J.C. knew all about this particular wooded section from the written description of the abandoned farm. This bunch of trees and all the farmland around it belonged to one of the more distinguished local families, the same family that had hired Armstrong & Shreveton to help preserve their estate in perpetuity from the marauding hands of developers. Developers, at least the ones in Jersey, had such things as marauding hands.
And since J.C. was the property law expert at the firm, she'd gotten the case. Or rather one of the founding partners of the firm, Archibald A. Armstrong had assigned it to her this morning. But then this afternoon had rolled around, and after a mere seven hours and fourteen minutes of basking in her professional glory, Triple A - J.C.'s private nickname for the seventy-year-old sucking sloth - had informed her that the law firm had called in outside counsel to work with her.
Hah! J.C. knew what that meant. Bye-bye upcoming partnership for her and hello replacement. Triple A, being a lowlife of the first order, had probably planned the little arrangement all along. And the fact that he had been so apologetic merely confirmed it. Triple A couldn't be genuinely apologetic if his tax-free municipal bond holdings depended on it.
Well, so far this new guy didn't seem to come with a name - on that topic Triple A had been suspiciously mute - but she was willing to bet more than even money that he'd have good connections to the exclusive local gentry. Because one thing this charmed bastion of Ivy League quaintness and wealth prided itself on above all else was its local gentry.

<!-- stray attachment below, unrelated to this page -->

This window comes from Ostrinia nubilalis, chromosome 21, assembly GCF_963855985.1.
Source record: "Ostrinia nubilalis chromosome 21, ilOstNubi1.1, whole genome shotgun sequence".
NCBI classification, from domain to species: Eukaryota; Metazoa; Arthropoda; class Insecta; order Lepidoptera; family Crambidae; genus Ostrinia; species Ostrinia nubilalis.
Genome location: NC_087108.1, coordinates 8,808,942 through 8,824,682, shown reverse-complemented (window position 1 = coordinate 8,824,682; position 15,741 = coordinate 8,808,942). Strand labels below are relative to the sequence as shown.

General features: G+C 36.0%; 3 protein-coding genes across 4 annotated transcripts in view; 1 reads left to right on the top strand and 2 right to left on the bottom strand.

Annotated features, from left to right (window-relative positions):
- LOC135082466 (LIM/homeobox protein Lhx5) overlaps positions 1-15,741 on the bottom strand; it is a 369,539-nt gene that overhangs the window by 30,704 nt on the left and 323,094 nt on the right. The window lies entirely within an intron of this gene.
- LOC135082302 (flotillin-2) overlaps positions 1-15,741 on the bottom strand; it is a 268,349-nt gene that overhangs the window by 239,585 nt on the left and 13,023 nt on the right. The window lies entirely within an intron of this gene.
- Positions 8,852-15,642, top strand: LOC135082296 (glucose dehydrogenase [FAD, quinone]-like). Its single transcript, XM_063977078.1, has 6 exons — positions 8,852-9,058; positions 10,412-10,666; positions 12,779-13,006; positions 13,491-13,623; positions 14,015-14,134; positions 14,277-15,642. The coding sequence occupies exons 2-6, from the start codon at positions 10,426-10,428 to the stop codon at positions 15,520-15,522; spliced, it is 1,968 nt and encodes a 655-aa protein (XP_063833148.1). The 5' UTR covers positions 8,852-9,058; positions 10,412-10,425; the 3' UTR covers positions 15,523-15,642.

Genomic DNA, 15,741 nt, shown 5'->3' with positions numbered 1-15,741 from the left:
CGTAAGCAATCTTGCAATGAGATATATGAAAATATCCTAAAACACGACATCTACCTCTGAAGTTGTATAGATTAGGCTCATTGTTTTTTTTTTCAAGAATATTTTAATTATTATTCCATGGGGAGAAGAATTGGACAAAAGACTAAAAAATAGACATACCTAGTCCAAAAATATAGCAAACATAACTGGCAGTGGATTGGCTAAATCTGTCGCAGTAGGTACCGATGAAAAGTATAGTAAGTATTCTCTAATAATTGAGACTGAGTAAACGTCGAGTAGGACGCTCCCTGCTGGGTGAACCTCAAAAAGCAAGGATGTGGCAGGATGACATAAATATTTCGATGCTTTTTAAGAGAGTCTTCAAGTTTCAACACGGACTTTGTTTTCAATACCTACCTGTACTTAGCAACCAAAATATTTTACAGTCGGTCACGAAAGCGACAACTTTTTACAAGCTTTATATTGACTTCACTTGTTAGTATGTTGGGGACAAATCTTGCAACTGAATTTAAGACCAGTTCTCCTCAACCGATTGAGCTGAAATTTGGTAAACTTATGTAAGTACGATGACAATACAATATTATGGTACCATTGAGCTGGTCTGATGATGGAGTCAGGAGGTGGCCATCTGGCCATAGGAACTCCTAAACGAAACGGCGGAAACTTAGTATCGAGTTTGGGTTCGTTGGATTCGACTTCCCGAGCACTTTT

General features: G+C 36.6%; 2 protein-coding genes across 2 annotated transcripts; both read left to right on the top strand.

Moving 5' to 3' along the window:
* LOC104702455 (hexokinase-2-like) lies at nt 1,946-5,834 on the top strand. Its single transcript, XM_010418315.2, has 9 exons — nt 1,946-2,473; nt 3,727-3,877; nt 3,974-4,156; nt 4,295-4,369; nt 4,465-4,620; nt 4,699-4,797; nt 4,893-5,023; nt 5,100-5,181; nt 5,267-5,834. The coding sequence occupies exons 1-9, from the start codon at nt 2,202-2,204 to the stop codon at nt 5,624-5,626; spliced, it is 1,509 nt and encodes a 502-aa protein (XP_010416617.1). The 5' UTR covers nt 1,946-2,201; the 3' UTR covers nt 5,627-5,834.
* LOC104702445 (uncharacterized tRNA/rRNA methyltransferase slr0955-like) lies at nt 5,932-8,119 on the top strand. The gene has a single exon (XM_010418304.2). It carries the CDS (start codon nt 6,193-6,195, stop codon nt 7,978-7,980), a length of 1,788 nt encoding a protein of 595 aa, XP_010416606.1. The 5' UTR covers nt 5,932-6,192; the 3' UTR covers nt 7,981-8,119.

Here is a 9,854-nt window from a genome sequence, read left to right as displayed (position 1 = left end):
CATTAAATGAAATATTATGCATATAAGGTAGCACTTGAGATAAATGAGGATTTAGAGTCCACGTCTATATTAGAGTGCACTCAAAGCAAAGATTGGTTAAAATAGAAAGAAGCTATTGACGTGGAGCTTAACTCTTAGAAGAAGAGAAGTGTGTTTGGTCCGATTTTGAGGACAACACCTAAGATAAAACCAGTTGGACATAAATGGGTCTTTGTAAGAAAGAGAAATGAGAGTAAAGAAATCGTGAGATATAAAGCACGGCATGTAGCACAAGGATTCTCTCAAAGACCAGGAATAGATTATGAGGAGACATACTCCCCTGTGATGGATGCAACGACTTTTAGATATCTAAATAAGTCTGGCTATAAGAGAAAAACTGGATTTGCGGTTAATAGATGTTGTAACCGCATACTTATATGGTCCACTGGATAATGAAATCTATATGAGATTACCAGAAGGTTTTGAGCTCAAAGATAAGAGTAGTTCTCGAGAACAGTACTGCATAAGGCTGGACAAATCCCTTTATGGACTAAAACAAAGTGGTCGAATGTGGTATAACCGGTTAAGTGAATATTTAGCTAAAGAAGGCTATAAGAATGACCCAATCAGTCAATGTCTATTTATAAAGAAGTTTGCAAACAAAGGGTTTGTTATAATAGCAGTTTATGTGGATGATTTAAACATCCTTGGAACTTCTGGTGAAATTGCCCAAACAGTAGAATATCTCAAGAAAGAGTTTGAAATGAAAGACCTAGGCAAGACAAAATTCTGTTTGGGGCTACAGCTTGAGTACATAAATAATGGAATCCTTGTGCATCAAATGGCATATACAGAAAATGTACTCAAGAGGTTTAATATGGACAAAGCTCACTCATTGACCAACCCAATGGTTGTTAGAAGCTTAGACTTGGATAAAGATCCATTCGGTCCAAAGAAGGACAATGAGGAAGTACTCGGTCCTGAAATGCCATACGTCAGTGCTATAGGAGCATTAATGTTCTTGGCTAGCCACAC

But even if the outcome was inevitable and she and her red sling-backs were going to be pushed out the door, J.C. was determined not to just wimp out, especially when she possessed an instrument with a sharp blade. New Jersey, as well as the other forty-nine states, might frown on committing bodily harm against septuagenarians - even sucky, slothy ones - but that didn't leave her without recourse.
Her plan was simple: carve something particularly tasteless like "Archibald A. Armstrong does it with gerbils" on the tree. But as J.C. looked at the rough surface of the bark, she was beginning to have her doubts. Her brain might be able to see things in a balance sheet or tax statement that others couldn't, but a numerical sixth sense didn't translate to the small motor skills required woodworking.